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powerpoint presentation

Death By PowerPoint? Resurrect Your Presentation.

Jun 30, 2014

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If you are like most small business owners, a well-designed PowerPoint deck can be a powerful tool in your digital marketing and business development toolbox. Most PowerPoint presentations I have encountered, however, are poorly designed and were developed as a crutch rather than a presentation aid.

While you may be included in the group of culprits who have committed a PowerPoint crime or two, there is hope for you yet. The following rules and principles will help you develop a presentation that is clear, informative, and worth remembering.

Before you start designing your PowerPoint…

Outline your presentation beforehand and note which information would benefit from visualizations and anecdotes. Indicate what information should be shown and what information can simply be stated verbally. Remember that your presentation is a visual aid. Do not include, in written form, every single point you are trying to make on your PowerPoint. The most effective PowerPoint presentations minimize text content and maximize imagery.  Use the images as prompts for telling your story and creating an enjoyable experience. The last thing you want is for your audience to spend more time reading your slides than listening to what you are actually saying.

Layout

  • Make a template in master pages and include a title slide, content slide and section break to establish consistency.
  • Consider other master slide treatments like quotes, graphs, charts, and images.
  • If you can, avoid using the templates that come with PowerPoint. Create something that is unique and has the look and feel of your brand.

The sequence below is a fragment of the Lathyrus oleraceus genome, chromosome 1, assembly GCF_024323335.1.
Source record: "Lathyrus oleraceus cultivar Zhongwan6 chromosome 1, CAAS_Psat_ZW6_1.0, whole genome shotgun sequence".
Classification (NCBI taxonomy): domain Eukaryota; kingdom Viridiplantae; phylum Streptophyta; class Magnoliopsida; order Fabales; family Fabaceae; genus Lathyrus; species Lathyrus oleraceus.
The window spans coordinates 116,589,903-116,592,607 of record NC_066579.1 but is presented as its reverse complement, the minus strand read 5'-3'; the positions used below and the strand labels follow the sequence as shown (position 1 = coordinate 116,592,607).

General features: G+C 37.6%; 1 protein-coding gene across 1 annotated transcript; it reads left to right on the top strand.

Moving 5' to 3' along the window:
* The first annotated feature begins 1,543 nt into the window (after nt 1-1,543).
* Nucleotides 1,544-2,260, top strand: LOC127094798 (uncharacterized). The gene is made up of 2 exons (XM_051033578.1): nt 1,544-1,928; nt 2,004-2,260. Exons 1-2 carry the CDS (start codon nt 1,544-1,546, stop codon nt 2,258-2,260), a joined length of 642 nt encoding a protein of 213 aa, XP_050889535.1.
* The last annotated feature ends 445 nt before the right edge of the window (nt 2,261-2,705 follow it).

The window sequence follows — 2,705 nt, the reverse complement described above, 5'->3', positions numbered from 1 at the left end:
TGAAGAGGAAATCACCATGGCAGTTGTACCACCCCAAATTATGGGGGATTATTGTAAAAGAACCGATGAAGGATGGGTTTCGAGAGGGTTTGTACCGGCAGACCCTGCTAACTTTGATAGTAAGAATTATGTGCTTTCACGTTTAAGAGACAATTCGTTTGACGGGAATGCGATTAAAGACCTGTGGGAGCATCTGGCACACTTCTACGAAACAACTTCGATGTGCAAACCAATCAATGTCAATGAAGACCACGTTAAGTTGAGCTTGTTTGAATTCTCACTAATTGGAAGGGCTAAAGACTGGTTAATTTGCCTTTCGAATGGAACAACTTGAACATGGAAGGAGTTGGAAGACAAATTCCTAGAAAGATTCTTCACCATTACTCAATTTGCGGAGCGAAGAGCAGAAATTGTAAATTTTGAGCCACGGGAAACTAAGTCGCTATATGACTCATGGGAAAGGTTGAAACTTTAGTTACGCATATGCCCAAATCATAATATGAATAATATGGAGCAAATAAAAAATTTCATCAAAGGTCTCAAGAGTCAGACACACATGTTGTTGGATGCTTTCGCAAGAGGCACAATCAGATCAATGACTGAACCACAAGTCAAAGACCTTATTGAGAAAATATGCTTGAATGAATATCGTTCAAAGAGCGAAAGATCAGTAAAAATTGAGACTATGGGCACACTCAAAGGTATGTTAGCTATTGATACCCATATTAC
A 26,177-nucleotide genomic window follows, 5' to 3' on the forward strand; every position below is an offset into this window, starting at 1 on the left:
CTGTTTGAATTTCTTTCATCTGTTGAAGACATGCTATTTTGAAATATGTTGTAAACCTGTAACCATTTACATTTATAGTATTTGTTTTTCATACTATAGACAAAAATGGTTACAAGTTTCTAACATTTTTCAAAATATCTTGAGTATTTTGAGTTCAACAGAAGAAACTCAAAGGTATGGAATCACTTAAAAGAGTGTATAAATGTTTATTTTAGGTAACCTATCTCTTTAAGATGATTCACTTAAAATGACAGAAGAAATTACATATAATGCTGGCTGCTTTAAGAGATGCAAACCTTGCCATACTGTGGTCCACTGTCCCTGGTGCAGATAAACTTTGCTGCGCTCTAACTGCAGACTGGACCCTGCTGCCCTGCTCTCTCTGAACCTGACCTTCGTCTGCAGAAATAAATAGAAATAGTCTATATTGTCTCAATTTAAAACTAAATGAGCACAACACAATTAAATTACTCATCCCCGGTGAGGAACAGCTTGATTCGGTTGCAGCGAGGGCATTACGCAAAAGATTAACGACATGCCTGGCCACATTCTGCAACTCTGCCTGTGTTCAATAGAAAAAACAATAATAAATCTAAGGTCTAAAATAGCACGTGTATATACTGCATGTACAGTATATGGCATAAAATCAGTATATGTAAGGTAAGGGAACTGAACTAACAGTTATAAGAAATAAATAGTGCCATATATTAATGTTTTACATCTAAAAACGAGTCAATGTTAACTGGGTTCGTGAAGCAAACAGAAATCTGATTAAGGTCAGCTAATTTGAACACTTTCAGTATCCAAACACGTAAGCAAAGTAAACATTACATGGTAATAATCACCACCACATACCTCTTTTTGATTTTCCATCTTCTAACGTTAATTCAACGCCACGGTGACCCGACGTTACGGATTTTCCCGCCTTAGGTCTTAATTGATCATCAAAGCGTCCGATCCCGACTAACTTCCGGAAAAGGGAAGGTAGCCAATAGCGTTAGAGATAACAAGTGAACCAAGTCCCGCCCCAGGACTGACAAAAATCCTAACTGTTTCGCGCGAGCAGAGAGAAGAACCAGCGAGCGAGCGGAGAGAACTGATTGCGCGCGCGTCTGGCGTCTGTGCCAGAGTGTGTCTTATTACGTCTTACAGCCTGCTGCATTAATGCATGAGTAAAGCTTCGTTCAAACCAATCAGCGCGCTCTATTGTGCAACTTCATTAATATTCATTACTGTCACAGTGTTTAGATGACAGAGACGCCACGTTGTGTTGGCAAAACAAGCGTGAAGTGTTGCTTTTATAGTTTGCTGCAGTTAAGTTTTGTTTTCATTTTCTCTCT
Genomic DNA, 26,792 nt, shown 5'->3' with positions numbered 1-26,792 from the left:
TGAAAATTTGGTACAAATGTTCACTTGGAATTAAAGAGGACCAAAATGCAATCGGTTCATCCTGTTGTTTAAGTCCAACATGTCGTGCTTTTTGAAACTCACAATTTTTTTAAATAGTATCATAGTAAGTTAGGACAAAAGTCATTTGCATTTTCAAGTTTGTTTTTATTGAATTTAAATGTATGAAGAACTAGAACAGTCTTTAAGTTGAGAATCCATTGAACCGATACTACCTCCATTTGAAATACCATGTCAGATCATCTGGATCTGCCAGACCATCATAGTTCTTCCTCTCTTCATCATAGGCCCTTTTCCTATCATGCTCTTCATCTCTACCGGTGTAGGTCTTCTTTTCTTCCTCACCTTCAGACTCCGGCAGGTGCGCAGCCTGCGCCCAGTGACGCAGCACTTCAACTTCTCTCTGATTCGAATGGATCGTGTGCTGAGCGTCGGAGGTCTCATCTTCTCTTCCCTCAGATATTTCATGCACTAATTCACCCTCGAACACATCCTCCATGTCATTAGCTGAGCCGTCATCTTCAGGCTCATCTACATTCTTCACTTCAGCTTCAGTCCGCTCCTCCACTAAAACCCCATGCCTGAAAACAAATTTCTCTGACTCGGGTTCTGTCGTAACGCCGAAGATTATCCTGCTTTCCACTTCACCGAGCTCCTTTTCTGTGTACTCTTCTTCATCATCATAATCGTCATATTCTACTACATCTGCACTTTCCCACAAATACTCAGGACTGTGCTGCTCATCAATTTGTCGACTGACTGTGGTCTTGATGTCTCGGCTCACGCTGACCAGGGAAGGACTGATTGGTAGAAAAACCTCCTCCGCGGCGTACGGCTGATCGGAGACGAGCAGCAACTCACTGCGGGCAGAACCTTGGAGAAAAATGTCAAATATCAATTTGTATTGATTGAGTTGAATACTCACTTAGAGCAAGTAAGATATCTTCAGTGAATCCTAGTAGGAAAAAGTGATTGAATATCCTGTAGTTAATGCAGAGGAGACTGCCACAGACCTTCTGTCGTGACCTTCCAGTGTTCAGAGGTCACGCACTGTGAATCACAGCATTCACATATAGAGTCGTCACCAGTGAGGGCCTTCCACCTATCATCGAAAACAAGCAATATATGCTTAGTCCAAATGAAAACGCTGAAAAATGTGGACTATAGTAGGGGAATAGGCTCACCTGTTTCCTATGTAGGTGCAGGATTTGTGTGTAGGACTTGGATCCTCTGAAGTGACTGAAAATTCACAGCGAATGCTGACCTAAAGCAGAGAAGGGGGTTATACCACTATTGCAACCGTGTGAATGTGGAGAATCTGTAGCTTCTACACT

• Pace your content. Avoid filling an entire slide with content.
  • Less is more. Always pare down your content to the key points. (You can always make use of the Presenter notes section to save additional info to discuss that may not be need to be visualized on screen.)
  • Don’t be afraid of using white-space. It helps make content more easy to consume.
  • If you must use a bulleted list, keep the number of list items to fewer than seven (7) and keep the phrases short.

Typography

  • Establish consistent hierarchy for titles, subtitles and paragraph text.
  • Avoid using novelty fonts. Use a font that compliments your brand and is easy to read. Worst font offenders: Papyrus, Comic Sans & Brush Script.
  • My go-to Microsoft font choices include: Helvetica, Arial, Georgia, Franklin Gothic and Century Gothic.
  • My go-to Google font choices include: Lato, Open Sans, and Roboto.
  • Avoid using small point size fonts below 18pt to ensure readability from your audience.

Design

  • Select a color palette that is based off your brand and complimentary to your logo.
  • Keep it clean and simple. Remove unnecessary drop shadows and gradients from shapes and elements.
  • Incorporate the principles of design: balance, contrast, emphasis and variety.
  • Use appropriate imagery (try stocksy.com) and iconography (try nounproject.com) to emphasize key points. Avoid pixelization or stretching images – This is a quick way to look unprofessional.)
  • Use textures and backgrounds only if they work with your brand and do not distract from your content.

Ready to resurrect your PowerPoint and start designing like a pro? Don’t have the time to make your own? Contact K Design Co. for an beautiful and branded custom slide deck template.

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Editor in Chief, Designer & Founder

kristin pruis

Before I enrolled in design school, I was *this* close to switching my major to become a writer. But God had other plans, and here I am, 10 years later, designing gorgeous brands & websites while nurturing my love for writing on the side.

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Teaching others everything I've learned about branding, design, and marketing over the past 10 years is a passion that truly fills my cup. No matter where you are on your journey of owning your business, I hope you'll find something here that you can take with you and leave you feeling inspired.

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